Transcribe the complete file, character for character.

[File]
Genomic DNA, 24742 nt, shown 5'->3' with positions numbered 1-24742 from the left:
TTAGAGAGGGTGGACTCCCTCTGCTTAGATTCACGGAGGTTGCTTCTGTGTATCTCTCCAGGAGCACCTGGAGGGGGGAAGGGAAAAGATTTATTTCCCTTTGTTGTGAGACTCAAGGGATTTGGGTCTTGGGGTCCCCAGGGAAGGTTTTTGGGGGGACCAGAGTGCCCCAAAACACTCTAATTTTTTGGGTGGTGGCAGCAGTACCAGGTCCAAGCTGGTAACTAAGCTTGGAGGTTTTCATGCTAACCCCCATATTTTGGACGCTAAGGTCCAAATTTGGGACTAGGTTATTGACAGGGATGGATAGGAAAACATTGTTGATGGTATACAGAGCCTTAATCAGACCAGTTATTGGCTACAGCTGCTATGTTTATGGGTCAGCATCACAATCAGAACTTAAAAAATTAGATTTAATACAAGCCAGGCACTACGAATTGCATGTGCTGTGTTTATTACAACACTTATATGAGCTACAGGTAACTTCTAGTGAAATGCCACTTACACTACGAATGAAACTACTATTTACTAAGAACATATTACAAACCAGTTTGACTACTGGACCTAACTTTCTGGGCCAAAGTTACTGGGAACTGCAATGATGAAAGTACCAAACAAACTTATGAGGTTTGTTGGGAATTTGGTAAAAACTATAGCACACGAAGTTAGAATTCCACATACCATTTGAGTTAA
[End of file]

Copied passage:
Genomic DNA, 24742 nt, shown 5'->3' with positions numbered 1-24742 from the left:
TTAGAGAGGGTGGACTCCCTCTGCTTAGATTCACGGAGGTTGCTTCTGTGTATCTCTCCAGGAGCACCTGGAGGGGGGAAGGGAAAAGATTTATTTCCCTTTGTTGTGAGACTCAAGGGATTTGGGTCTTGGGGTCCCCAGGGAAGGTTTTTGGGGGGACCAGAGTGCCCCAAAACACTCTAATTTTTTGGGTGGTGGCAGCAGTACCAGGTCCAAGCTGGTAACTAAGCTTGGAGGTTTTCATGCTAACCCCCATATTTTGGACGCTAAGGTCCAAATTTGGGACTAGGTTATTGACAGGGATGGATAGGAAAACATTGTTGATGGTATACAGAGCCTTAATCAGACCAGTTATTGGCTACAGCTGCTATGTTTATGGGTCAGCATCACAATCAGAACTTAAAAAATTAGATTTAATACAAGCCAGGCACTACGAATTGCATGTGCTGTGTTTATTACAACACTTATATGAGCTACAGGTAACTTCTAGTGAAATGCCACTTACACTACGAATGAAACTACTATTTACTAAGAACATATTACAAACCAGTTTGACTACTGGACCTAACTTTCTGGGCCAAAGTTACTGGGAACTGCAATGATGAAAGTACCAAACAAACTTATGAGGTTTGTTGGGAATTTGGTAAAAACTATAGCACACGAAGTTAGAATTCCACATACCATTTGAGTTAA